Malaysian Christians have argued that they have used the word "Allah", to denote God, for centuries in their own religious practice. Christians make up a substantial population of the two Malaysian Borneo states of Sabah and Sarawak, where congregations use the Malay language in their church activities and publications.
However, some Muslim leaders have argued that allowing Christians to use the word "Allah" could lead to public unrest and confusion. The word Allah, they say, is largely perceived by Malaysia's Muslim community to exclusively refer to the Islamic God.
Christianity is the third largest religion in Malaysia, and is practised by 13 per cent of Malaysia's population - a majority of them residing in the Borneo states of Sabah and Sarawak. Malaysia's Muslims comprise some 60 per cent of the 32 million population.
There is currently another ongoing legal challenge on the Allah ban, by Sidang Injil Borneo (Borneo Evangelical Church).
It remains to be seen if the church's legal challenge would continue after the ban was quashed by the court on Wednesday.
The government has not indicated if it will appeal against the ruling.
In a report in The Star, senior federal counsel Shamsul Bolhassan said that the four words can be used by Christians as ruled by the court, provided they carry a disclaimer that they are intended only for Christians and also has a cross symbol.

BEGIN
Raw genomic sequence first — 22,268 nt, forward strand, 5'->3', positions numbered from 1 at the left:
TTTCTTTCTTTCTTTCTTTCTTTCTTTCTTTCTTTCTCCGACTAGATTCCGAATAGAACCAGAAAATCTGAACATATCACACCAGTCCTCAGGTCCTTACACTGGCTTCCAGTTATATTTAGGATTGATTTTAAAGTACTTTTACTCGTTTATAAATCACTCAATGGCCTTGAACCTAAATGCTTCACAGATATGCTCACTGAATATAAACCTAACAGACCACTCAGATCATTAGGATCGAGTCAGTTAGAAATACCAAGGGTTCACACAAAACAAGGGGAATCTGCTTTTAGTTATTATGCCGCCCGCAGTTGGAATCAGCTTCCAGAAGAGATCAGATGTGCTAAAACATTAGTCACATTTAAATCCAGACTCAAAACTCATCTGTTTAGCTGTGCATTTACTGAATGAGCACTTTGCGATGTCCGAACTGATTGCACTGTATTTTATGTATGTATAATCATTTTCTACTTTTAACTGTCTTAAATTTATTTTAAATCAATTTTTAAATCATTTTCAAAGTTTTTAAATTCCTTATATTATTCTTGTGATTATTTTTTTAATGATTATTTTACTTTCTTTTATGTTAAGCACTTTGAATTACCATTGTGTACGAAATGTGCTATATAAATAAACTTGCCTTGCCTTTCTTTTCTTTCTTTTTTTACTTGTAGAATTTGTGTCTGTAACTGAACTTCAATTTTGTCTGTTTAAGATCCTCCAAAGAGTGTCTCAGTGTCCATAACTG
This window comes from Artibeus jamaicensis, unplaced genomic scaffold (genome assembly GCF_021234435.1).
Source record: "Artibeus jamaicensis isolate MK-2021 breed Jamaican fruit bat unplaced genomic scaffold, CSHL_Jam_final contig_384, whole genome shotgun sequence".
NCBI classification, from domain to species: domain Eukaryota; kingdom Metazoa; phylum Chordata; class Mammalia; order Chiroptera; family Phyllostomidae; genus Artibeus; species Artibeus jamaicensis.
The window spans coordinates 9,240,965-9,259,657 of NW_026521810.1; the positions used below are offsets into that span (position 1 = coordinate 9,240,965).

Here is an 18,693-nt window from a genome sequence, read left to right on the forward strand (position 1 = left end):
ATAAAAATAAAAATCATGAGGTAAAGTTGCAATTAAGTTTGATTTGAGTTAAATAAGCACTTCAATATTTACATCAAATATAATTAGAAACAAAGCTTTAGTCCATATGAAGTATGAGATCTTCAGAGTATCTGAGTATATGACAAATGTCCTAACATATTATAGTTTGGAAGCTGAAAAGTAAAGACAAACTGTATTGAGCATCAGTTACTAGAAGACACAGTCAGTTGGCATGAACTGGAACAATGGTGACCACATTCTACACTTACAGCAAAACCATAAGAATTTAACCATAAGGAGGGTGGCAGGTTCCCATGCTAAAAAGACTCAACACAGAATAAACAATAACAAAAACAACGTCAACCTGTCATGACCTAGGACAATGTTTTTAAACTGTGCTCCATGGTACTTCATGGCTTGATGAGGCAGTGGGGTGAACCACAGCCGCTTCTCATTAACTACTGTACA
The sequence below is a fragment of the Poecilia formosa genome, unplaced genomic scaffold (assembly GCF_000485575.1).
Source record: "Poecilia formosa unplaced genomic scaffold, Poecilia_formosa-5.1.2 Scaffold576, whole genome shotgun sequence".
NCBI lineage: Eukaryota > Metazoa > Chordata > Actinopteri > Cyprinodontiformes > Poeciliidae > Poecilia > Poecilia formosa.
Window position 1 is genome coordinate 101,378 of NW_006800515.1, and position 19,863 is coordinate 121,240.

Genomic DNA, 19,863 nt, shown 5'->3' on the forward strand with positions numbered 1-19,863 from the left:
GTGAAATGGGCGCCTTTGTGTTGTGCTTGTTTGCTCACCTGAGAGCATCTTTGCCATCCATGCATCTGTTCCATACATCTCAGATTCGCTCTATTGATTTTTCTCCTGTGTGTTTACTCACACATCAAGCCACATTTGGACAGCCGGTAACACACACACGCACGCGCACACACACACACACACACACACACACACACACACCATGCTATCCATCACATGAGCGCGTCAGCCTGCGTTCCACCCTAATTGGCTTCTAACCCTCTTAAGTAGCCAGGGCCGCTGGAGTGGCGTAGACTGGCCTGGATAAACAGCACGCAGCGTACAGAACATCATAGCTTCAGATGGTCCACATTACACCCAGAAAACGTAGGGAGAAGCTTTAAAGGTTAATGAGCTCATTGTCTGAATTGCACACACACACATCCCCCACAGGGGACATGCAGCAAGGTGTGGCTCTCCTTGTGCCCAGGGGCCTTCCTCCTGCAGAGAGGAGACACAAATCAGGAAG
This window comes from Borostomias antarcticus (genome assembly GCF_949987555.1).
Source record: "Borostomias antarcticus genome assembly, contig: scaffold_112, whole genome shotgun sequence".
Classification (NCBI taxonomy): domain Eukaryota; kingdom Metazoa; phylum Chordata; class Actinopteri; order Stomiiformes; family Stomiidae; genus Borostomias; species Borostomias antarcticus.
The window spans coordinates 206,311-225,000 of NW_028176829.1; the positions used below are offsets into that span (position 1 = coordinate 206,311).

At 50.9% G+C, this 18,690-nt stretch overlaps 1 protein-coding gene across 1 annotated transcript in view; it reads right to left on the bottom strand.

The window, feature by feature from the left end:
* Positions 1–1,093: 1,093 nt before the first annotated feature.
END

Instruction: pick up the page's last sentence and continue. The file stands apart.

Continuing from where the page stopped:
Court cases over Malaysia's 'Allah' issue
In 1986, the Home Ministry banned the use of the word "Allah" - largely perceived in Malaysia's Muslim community to denote the Islamic God - in Christian publications, citing threats to public order.
Malaysian Christians on their part have said that they have used "Allah" in their own religious practice for hundreds of years.
The government's order has led to seizures of several Christian publications, and three court challenges.
The Herald vs Home Ministry
The challenge regarding the right of Christians to use "Allah" in their publications occurred after Catholic weekly The Herald was banned by the government from using it.
The Herald won the challenge at the High Court in 2009, leading to protests among right-wing groups.
The Court of Appeal overturned the decision and backed the ban in 2013.
The apex Federal Court upheld the Court of Appeal's decision.
Jill Ireland vs Home Ministry
A Sarawakian Christian, Jill Ireland Lawrence Bill, had several education CDs brought from Indonesia seized from her in 2008, for containing the word "Allah".
She won a court challenge to declare the seizure unlawful, and had the confiscated items returned to her in 2015.
But the constitutional points were never answered and the High Court on Wednesday (March 10) affirmed her constitutional right to use "Allah" for religious purposes.
Sidang Injil Borneo vs Home Ministry
In 2007, the Home Ministry seized Christian religious books containing the word "Allah".
SIB, a church in Borneo, filed a judicial review application on the church's right to use the word in their religious publications.
However, 13 years on and after numerous delays, the merits of the case are yet to be heard.
The church is currently appealing to the Federal Court to obtain Home Ministry documents that resulted in the Allah ban as part of its judicial review bid.